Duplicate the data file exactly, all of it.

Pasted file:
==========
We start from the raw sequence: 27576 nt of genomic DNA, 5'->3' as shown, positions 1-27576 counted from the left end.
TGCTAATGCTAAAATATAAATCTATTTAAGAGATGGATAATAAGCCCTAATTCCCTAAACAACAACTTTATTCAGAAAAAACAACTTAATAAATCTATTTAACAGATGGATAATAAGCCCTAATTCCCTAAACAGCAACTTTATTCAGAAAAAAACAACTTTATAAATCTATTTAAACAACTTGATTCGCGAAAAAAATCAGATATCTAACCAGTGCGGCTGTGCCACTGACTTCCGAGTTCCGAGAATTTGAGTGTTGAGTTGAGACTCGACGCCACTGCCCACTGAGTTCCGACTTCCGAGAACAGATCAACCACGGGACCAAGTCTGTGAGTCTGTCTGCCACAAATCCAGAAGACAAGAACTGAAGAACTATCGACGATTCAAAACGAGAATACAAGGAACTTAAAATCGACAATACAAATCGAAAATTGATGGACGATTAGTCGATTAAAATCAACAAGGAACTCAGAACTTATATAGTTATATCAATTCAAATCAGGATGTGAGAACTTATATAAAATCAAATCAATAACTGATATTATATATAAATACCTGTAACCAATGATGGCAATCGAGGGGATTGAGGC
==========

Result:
We start from the raw sequence: 27576 nt of genomic DNA, 5'->3' as shown, positions 1-27576 counted from the left end.
TGCTAATGCTAAAATATAAATCTATTTAAGAGATGGATAATAAGCCCTAATTCCCTAAACAACAACTTTATTCAGAAAAAACAACTTAATAAATCTATTTAACAGATGGATAATAAGCCCTAATTCCCTAAACAGCAACTTTATTCAGAAAAAAACAACTTTATAAATCTATTTAAACAACTTGATTCGCGAAAAAAATCAGATATCTAACCAGTGCGGCTGTGCCACTGACTTCCGAGTTCCGAGAATTTGAGTGTTGAGTTGAGACTCGACGCCACTGCCCACTGAGTTCCGACTTCCGAGAACAGATCAACCACGGGACCAAGTCTGTGAGTCTGTCTGCCACAAATCCAGAAGACAAGAACTGAAGAACTATCGACGATTCAAAACGAGAATACAAGGAACTTAAAATCGACAATACAAATCGAAAATTGATGGACGATTAGTCGATTAAAATCAACAAGGAACTCAGAACTTATATAGTTATATCAATTCAAATCAGGATGTGAGAACTTATATAAAATCAAATCAATAACTGATATTATATATAAATACCTGTAACCAATGATGGCAATCGAGGGGATTGAGGC